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Review: Mahler 2 Resurrection at the Concourse Chatswood

Review by Charlotte Leamon

 

The Ku-ring-gai Philharmonic Orchestra (KPO) is joined by the Willoughby Symphony Choir to perform Mahler’s second symphony titled Resurrection. Performing their first concert of the year this work includes 76 musicians, 100 choir members and two soloists. A story of darkness and light, Mahler questions what life is to come after death. Beginning with a funeral march and ending with a hymn of resurrection, this remarkable work is one of the greatest of all musical climaxes. 

 

The first movement begins with drama, a concoction of stern strings stating this serious funeral march. As the orchestration builds and the trumpet enters the dynamics are of great importance. Conductor Paul Terracini cues dynamic changes very clearly and emotionally, providing sweeping gestures in conjunction with crescendos. 

 

The second movement, a calm Austrian folk dance, gracefully enters with sonorous strings. This contrasting mood from movement one to two brings the listener to a place of nostalgia and comfort. The strings do a sterling job of transitioning into the pizzicato section and the flute melody intersecting with the harp is wonderfully balanced as the passing of phrases and melodies continue. 

 

The third movement stated as, “in peaceful flowing motion” is anything but for the performers. A ferocious feat for all with ornamental woodwind trills, scalic strings and booming timpani. There were some untidy moments in this movement as the turbulence progressed. Terracini’s disappointment with the percussion section was evident, as the crashing cymbals and vital timely entries were missed. However, he did well in controlling the situation and making the other sections shine. On the contrary, the trumpet section was intricate and powerful where need be, soaring in melodic sections and providing extreme dynamic variation. As the clarinet solo shined through and the col legno strings faded we heard the solo of the “Urlicht”, a meditation for the opening of the fourth movement.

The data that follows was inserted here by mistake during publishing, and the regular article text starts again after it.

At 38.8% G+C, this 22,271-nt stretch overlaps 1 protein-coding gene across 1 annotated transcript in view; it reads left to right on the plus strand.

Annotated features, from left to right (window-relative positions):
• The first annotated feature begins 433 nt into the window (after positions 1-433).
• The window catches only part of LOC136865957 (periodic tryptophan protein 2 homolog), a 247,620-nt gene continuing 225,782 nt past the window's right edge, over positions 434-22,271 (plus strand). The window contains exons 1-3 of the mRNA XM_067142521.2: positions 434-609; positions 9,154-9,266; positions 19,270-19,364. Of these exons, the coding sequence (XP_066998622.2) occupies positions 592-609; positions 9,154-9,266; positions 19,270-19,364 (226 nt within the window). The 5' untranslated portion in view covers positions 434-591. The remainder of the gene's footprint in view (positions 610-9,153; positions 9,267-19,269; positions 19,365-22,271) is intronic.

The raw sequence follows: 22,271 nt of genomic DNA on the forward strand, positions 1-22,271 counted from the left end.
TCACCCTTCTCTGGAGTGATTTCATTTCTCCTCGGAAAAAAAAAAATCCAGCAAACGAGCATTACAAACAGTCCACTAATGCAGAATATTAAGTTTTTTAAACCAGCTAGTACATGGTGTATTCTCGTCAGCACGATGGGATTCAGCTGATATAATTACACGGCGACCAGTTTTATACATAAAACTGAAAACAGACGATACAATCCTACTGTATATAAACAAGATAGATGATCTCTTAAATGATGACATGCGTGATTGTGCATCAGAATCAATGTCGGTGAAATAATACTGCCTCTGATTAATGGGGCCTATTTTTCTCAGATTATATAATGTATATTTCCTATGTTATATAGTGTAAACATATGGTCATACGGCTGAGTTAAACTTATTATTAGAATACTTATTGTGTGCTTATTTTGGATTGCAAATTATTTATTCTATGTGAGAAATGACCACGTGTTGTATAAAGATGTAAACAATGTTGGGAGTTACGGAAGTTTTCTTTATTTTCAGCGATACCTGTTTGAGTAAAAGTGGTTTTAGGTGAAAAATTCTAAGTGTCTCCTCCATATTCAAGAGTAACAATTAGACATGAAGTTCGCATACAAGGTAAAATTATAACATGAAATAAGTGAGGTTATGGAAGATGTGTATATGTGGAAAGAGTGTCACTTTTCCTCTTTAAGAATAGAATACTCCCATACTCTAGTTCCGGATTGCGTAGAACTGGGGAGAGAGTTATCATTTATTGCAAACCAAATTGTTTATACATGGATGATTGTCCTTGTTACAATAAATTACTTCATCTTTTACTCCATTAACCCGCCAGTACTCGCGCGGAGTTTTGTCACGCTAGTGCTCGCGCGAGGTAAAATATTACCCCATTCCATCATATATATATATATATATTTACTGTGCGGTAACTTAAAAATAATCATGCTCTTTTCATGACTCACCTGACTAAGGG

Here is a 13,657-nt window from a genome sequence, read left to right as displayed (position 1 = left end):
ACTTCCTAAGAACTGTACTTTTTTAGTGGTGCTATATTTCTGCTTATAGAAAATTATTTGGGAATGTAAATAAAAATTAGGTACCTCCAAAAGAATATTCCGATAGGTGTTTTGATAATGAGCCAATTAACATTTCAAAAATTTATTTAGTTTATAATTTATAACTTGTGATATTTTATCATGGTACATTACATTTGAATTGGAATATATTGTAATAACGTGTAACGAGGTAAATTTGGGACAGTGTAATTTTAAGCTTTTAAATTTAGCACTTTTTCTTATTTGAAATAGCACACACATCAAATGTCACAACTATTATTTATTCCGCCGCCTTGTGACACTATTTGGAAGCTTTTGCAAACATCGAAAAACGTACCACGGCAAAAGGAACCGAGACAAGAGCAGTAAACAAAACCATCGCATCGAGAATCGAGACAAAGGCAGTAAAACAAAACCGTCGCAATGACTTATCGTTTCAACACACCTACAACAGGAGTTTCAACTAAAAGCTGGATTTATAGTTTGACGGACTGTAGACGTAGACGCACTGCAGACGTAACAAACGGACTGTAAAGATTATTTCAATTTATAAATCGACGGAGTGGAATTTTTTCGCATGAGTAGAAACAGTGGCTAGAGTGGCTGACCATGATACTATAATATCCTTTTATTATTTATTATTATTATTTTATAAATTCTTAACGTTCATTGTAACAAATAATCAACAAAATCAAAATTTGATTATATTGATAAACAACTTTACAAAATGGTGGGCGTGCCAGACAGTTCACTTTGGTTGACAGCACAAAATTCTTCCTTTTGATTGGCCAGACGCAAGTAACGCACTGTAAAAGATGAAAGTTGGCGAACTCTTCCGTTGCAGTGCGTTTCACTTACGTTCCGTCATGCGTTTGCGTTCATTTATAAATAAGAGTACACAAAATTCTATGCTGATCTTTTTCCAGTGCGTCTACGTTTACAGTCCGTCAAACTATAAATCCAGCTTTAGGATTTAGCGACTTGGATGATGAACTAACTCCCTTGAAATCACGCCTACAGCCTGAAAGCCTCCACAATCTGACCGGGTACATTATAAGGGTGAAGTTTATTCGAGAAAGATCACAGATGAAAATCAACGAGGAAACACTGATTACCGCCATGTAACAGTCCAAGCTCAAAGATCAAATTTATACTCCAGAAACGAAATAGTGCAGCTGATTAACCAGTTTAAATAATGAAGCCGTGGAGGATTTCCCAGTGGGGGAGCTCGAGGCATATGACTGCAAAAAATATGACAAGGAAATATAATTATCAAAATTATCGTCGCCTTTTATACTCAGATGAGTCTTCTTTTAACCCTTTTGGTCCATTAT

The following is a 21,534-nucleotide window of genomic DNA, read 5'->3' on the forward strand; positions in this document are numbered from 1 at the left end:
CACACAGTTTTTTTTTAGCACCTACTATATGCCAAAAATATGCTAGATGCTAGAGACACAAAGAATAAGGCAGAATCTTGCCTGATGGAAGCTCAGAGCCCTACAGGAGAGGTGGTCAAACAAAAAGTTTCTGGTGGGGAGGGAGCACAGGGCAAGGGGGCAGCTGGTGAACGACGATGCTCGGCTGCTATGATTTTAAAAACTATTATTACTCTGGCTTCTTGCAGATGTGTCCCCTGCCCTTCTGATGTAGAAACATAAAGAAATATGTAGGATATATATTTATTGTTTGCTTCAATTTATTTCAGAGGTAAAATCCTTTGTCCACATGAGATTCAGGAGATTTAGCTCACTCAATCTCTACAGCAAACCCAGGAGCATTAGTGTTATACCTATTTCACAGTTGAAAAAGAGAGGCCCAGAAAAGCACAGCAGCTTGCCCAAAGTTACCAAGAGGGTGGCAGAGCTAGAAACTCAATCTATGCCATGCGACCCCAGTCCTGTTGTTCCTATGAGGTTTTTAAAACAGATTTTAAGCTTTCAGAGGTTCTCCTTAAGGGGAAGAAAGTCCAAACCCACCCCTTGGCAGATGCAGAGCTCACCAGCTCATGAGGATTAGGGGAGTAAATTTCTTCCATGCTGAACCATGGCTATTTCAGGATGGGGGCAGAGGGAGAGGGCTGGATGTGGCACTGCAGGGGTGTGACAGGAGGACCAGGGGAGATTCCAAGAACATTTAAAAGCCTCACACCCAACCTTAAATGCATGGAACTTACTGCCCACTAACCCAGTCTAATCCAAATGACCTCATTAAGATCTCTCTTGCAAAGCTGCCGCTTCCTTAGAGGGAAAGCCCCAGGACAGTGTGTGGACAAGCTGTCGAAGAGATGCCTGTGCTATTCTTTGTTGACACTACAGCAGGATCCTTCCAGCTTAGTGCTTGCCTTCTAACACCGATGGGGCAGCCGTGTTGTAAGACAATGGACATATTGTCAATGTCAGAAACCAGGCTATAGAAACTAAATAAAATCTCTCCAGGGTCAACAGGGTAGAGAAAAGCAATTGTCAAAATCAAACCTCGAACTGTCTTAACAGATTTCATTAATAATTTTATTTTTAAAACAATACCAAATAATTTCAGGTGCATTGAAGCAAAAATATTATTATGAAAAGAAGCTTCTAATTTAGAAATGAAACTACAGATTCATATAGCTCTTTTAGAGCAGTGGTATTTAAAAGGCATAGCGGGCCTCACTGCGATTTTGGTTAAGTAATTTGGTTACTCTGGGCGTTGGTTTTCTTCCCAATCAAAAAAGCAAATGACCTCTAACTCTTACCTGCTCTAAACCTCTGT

The fourth movement introduces text and voice. Celeste Haworth in mezzo soprano was confident in her performance and range. Entering with gusto for her three-note motive, Haworth’s tone was rich and crystal-like.

 

The fifth movement, the day of resurrection! The choir unfortunately did not enter with as much delicacy as need be in this movement. Consonants were not aligned and the tenderness in volume was not quite delivered. Since the choir started louder than they should have, soprano Imogen-Faith Malfitano was not heard as well as hoped. When her voice did shine through, it was with clarity and dynamic control. 

 

Overall, Mahler’s Resurrection is a large work that takes much gusto, preparation and time to master. This is a challenge for any orchestra, and the KPO performed it very well but not to the standard that should be met. With unfortunate mishaps from percussion and a non-cohesive choir, this performance lost credit where it should have been met. The soloists and trumpets were stand-outs in this performance, as were the woodwind. Terracini is a great conductor, perhaps time was an issue and not enough preparation as the orchestra barely glanced up to take his dynamic inflections and cues into consideration but rather focused on technique and pitch. Despite these issues, the overall performance was achieved with great dynamic inflection and control.


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